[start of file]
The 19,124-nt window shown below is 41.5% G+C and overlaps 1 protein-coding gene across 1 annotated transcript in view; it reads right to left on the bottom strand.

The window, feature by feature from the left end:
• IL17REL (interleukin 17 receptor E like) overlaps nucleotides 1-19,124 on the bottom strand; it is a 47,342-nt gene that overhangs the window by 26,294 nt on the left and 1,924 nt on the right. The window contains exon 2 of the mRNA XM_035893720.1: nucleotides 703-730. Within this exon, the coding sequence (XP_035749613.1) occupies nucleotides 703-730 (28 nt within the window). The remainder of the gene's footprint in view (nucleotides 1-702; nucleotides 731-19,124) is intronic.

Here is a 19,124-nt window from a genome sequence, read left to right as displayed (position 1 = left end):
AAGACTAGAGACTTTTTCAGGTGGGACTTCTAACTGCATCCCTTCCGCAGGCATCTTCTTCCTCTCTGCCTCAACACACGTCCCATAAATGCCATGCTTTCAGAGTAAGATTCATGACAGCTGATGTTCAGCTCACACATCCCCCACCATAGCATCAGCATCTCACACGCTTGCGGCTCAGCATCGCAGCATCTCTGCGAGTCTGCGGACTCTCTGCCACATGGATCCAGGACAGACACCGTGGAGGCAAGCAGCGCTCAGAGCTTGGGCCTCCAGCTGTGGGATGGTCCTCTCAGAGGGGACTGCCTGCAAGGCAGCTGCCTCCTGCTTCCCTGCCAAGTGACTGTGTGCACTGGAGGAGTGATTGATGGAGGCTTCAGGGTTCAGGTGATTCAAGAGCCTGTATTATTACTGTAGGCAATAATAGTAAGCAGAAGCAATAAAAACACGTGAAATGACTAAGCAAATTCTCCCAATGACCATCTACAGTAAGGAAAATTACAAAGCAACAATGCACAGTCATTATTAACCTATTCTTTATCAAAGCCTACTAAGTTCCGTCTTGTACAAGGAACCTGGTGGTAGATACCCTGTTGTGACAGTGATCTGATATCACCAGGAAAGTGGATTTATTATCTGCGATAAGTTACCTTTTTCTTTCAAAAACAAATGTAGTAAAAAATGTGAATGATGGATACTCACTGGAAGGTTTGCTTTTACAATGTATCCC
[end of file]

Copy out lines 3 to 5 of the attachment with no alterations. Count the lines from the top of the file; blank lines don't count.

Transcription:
• IL17REL (interleukin 17 receptor E like) overlaps nucleotides 1-19,124 on the bottom strand; it is a 47,342-nt gene that overhangs the window by 26,294 nt on the left and 1,924 nt on the right. The window contains exon 2 of the mRNA XM_035893720.1: nucleotides 703-730. Within this exon, the coding sequence (XP_035749613.1) occupies nucleotides 703-730 (28 nt within the window). The remainder of the gene's footprint in view (nucleotides 1-702; nucleotides 731-19,124) is intronic.

Here is a 19,124-nt window from a genome sequence, read left to right as displayed (position 1 = left end):
AAGACTAGAGACTTTTTCAGGTGGGACTTCTAACTGCATCCCTTCCGCAGGCATCTTCTTCCTCTCTGCCTCAACACACGTCCCATAAATGCCATGCTTTCAGAGTAAGATTCATGACAGCTGATGTTCAGCTCACACATCCCCCACCATAGCATCAGCATCTCACACGCTTGCGGCTCAGCATCGCAGCATCTCTGCGAGTCTGCGGACTCTCTGCCACATGGATCCAGGACAGACACCGTGGAGGCAAGCAGCGCTCAGAGCTTGGGCCTCCAGCTGTGGGATGGTCCTCTCAGAGGGGACTGCCTGCAAGGCAGCTGCCTCCTGCTTCCCTGCCAAGTGACTGTGTGCACTGGAGGAGTGATTGATGGAGGCTTCAGGGTTCAGGTGATTCAAGAGCCTGTATTATTACTGTAGGCAATAATAGTAAGCAGAAGCAATAAAAACACGTGAAATGACTAAGCAAATTCTCCCAATGACCATCTACAGTAAGGAAAATTACAAAGCAACAATGCACAGTCATTATTAACCTATTCTTTATCAAAGCCTACTAAGTTCCGTCTTGTACAAGGAACCTGGTGGTAGATACCCTGTTGTGACAGTGATCTGATATCACCAGGAAAGTGGATTTATTATCTGCGATAAGTTACCTTTTTCTTTCAAAAACAAATGTAGTAAAAAATGTGAATGATGGATACTCACTGGAAGGTTTGCTTTTACAATGTATCCC